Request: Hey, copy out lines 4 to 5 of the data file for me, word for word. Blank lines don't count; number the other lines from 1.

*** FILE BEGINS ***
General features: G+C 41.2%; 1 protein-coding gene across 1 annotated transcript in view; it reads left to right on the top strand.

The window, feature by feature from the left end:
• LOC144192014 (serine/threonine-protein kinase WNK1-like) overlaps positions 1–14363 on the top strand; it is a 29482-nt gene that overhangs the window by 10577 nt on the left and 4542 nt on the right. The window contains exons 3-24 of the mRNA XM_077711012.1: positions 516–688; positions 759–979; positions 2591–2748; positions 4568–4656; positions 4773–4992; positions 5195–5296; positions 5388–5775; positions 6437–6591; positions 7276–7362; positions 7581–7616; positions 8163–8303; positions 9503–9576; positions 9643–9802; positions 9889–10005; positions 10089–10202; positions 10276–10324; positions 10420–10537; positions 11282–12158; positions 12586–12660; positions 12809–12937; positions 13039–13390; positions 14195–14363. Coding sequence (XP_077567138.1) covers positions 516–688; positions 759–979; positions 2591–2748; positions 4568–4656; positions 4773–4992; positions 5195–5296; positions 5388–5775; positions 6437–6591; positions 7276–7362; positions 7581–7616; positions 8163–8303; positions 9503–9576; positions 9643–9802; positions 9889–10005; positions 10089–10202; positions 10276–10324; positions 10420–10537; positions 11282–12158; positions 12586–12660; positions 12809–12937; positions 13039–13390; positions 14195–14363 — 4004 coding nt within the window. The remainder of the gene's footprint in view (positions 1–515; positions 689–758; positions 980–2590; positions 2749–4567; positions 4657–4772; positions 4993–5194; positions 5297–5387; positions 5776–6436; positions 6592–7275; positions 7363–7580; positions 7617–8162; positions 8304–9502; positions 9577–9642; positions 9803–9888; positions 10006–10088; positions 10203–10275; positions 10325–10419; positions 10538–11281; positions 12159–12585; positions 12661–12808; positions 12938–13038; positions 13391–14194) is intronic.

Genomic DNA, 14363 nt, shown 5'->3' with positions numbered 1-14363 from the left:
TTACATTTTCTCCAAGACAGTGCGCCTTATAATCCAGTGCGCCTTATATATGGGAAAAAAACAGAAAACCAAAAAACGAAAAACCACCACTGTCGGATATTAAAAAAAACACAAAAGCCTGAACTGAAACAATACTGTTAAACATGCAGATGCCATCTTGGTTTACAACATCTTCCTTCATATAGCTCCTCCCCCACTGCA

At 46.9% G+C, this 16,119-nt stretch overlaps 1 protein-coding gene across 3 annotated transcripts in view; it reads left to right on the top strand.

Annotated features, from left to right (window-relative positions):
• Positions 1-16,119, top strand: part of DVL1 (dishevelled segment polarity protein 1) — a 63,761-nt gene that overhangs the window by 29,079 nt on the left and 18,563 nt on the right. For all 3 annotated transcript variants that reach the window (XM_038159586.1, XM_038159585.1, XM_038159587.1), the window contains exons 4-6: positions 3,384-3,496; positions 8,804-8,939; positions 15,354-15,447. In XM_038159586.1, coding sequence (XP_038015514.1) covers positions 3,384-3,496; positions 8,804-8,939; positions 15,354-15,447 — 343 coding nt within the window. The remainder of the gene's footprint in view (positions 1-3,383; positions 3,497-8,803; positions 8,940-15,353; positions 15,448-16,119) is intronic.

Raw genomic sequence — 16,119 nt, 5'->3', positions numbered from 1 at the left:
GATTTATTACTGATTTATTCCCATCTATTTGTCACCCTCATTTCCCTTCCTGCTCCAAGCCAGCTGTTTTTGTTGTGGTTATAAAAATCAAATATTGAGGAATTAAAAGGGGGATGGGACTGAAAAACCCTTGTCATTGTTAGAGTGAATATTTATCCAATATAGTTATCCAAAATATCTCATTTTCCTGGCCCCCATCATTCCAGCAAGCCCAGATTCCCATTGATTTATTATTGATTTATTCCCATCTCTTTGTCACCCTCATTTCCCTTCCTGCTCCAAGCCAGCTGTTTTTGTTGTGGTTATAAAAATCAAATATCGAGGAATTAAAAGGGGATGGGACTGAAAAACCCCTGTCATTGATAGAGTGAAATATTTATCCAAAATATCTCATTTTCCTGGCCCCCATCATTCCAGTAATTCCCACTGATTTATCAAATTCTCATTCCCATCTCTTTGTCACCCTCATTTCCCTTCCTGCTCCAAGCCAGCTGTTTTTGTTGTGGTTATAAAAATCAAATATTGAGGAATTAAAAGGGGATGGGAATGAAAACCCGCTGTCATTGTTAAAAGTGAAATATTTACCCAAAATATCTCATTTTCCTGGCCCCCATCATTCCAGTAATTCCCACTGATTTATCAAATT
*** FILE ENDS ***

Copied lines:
Genomic DNA, 14363 nt, shown 5'->3' with positions numbered 1-14363 from the left:
TTACATTTTCTCCAAGACAGTGCGCCTTATAATCCAGTGCGCCTTATATATGGGAAAAAAACAGAAAACCAAAAAACGAAAAACCACCACTGTCGGATATTAAAAAAAACACAAAAGCCTGAACTGAAACAATACTGTTAAACATGCAGATGCCATCTTGGTTTACAACATCTTCCTTCATATAGCTCCTCCCCCACTGCA